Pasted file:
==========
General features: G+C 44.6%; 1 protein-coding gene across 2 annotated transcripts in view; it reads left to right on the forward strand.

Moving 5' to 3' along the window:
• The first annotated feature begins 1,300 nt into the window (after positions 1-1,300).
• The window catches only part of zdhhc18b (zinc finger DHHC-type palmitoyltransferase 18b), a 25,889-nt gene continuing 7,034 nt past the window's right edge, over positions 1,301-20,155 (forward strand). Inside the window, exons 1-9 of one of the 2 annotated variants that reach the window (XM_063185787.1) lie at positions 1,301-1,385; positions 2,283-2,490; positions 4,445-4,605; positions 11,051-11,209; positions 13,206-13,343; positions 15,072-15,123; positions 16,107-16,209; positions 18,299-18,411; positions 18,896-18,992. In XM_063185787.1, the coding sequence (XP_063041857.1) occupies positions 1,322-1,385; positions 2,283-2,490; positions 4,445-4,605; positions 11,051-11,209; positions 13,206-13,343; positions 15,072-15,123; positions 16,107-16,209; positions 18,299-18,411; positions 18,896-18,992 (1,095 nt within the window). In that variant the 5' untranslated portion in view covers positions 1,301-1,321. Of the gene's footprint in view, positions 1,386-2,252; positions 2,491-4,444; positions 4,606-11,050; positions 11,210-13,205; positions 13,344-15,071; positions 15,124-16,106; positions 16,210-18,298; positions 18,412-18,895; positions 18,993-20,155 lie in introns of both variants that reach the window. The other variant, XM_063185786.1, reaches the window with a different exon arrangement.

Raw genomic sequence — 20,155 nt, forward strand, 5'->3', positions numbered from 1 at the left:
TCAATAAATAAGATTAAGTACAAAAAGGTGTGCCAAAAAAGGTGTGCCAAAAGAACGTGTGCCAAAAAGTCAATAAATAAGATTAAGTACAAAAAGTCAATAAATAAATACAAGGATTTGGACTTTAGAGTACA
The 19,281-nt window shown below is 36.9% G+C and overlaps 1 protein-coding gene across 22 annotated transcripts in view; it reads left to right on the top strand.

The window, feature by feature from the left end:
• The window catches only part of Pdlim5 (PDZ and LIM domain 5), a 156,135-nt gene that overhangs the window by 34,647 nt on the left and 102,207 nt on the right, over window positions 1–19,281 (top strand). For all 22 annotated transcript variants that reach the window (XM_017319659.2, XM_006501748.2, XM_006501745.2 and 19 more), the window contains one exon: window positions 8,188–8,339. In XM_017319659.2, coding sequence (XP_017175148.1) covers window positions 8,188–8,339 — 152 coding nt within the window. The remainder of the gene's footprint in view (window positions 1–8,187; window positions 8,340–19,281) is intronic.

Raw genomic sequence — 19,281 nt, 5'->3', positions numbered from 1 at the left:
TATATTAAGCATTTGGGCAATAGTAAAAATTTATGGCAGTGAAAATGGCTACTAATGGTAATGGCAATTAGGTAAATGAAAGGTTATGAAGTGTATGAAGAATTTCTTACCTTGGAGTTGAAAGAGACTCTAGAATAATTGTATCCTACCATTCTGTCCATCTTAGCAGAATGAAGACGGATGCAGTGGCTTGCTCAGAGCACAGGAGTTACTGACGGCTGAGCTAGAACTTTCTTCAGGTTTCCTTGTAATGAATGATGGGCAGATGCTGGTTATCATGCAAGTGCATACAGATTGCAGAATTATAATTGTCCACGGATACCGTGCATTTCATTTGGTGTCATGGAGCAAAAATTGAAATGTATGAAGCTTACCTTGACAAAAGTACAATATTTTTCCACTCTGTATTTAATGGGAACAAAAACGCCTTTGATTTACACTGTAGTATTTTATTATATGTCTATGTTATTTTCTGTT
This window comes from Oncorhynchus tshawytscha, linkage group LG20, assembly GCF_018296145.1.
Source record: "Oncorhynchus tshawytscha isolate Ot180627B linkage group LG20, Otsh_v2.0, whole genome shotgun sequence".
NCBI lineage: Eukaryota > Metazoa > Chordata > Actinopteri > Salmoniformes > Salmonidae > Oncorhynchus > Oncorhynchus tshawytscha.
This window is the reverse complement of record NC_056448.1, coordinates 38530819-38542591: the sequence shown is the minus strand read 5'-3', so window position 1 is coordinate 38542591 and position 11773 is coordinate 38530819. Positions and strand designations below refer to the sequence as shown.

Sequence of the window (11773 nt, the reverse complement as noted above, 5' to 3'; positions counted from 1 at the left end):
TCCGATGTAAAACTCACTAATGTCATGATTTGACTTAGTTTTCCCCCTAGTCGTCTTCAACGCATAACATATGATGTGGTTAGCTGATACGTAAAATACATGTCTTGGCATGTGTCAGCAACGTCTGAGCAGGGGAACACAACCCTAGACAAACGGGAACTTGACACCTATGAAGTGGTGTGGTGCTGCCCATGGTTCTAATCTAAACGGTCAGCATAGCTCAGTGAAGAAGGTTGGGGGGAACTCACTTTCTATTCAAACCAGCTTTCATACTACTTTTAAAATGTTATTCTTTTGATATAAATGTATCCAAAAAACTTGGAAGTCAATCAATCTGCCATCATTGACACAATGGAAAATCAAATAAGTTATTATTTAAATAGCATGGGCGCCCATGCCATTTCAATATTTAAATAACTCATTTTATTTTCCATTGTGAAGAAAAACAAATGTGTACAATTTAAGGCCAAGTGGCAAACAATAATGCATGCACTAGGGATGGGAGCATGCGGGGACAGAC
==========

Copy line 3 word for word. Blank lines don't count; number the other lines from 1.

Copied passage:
• The first annotated feature begins 1,300 nt into the window (after positions 1-1,300).